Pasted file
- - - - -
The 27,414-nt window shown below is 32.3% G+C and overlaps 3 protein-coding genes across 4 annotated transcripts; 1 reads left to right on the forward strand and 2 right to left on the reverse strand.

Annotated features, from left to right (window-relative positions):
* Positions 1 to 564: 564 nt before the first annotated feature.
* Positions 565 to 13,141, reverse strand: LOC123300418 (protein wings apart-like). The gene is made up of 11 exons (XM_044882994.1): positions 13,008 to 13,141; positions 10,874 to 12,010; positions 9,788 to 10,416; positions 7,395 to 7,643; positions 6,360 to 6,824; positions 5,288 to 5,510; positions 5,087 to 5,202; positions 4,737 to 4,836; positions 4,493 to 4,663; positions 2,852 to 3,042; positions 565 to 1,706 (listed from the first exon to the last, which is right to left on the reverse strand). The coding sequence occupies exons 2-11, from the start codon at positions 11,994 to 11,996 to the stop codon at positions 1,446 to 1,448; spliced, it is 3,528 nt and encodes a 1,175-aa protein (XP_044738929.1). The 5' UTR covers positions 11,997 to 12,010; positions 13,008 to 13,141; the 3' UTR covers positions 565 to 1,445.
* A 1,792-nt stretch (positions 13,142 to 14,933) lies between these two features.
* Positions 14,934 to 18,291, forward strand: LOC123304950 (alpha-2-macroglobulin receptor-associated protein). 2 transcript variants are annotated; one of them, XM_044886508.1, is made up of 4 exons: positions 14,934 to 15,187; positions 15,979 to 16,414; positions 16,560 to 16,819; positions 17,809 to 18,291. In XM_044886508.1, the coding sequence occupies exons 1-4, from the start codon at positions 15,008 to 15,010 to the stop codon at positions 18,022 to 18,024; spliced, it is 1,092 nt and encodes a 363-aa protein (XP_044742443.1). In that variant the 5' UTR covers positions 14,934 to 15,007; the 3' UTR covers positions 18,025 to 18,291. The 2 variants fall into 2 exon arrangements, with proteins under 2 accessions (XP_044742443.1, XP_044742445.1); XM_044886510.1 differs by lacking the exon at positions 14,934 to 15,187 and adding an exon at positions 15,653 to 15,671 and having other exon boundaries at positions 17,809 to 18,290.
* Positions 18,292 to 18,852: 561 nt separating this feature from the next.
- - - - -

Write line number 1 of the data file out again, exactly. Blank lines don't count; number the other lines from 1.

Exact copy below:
The 27,414-nt window shown below is 32.3% G+C and overlaps 3 protein-coding genes across 4 annotated transcripts; 1 reads left to right on the forward strand and 2 right to left on the reverse strand.